COVID-19 vaccine facts: Hidden costs, when you can get vaccinated, choosing vaccine brands
This month, two COVID-19 vaccines were authorized by the Food and Drug Administration for emergency use in the US — Moderna and Pfizer. All 50 states have already received millions of COVID-19 vaccine doses, with states already administering the first set of shots, with the first person already receiving their second shot. Government leaders in the nation’s capital have also been receiving their first round of shots — President-elect Joe Biden received his on Dec. 21.
As you wait for your turn, there are a lot of questions we can help answer. Is a vaccination completely free or will you have to pay? How long will you personally have to wait to receive it, when will you know when you can get it and where, and is there anyone who shouldn’t get a COVID-19 vaccine right now?
There’s plenty we don’t know yet, but we’re keeping a close eye on the situation and will update this story as we learn more about the vaccine against COVID-19. Note that this story isn’t intended to serve as medical advice.
Two vaccines in the US are OK’d for emergency use
With the FDA’s approval of Moderna’s vaccine on Dec. 18, the United States now has two pharmaceutical companies’ COVID-19 vaccines authorized for emergency use to battle the pandemic. The FDA approved Pfizer’s vaccine on Dec. 11, and it’s now being distributed across the US.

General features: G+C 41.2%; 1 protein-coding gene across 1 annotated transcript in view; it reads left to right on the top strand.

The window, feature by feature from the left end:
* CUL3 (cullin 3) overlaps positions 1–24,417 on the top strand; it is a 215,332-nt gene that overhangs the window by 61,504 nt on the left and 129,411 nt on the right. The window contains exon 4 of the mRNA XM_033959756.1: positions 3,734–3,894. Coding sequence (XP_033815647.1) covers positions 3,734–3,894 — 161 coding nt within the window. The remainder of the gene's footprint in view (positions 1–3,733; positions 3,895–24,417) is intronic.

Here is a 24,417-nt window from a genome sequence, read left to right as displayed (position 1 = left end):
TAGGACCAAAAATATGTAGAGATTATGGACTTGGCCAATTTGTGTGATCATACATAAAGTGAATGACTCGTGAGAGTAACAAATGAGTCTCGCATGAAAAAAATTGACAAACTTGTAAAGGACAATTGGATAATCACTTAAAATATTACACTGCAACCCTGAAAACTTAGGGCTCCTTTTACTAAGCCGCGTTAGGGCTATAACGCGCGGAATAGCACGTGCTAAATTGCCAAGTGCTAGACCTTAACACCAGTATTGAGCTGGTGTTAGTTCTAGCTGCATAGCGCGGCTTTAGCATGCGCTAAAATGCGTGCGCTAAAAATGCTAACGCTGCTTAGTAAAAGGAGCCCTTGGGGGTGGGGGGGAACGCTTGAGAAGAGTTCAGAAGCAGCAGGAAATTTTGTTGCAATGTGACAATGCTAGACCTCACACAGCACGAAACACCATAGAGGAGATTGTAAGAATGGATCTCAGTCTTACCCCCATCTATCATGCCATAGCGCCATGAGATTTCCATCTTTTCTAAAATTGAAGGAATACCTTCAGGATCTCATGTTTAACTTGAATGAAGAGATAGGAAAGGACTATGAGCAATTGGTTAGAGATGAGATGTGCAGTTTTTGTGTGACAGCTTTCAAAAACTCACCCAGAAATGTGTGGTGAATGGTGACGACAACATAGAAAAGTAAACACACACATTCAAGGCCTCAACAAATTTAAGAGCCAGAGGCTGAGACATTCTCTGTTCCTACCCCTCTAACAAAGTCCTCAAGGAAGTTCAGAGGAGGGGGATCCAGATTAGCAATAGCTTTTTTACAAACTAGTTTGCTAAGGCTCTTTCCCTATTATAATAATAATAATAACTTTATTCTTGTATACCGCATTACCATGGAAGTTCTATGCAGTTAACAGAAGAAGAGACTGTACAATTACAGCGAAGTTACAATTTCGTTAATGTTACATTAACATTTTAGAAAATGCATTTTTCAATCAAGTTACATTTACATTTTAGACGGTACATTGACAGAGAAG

In 2021, we can expect to see 1.3 billion doses from Pfizer and anywhere from 500 million to 1 billion doses from Moderna.
After you’re injected with the initial vaccine, a second dose is required after a set period of weeks (depending on which vaccine you get, it could be three or four weeks). This is required for both Pfizer and Moderna vaccines to be effective. As a result, 20 million doses, for example, can vaccinate 10 million people. The US has a population of roughly 330 million people.
When can I get the vaccine? Is there a specific order of who will receive it first?
Yes. Here’s a complete list of who will likely receive the COVID-19 vaccine first (and last).
Since the number of doses that can be made at one time is limited, states will prioritize which groups of people will be first in line to get the COVID-19 immunization. Every major global and domestic recommendation so far puts health care workers at the top of that list, with the general population last in line. The Centers for Disease Control and Prevention has posted guidelines, but each state will have the final word.
Depending on who you are, you may have to wait until spring or summer, when there are enough vaccines to go around, in order to be immunized…Read more>>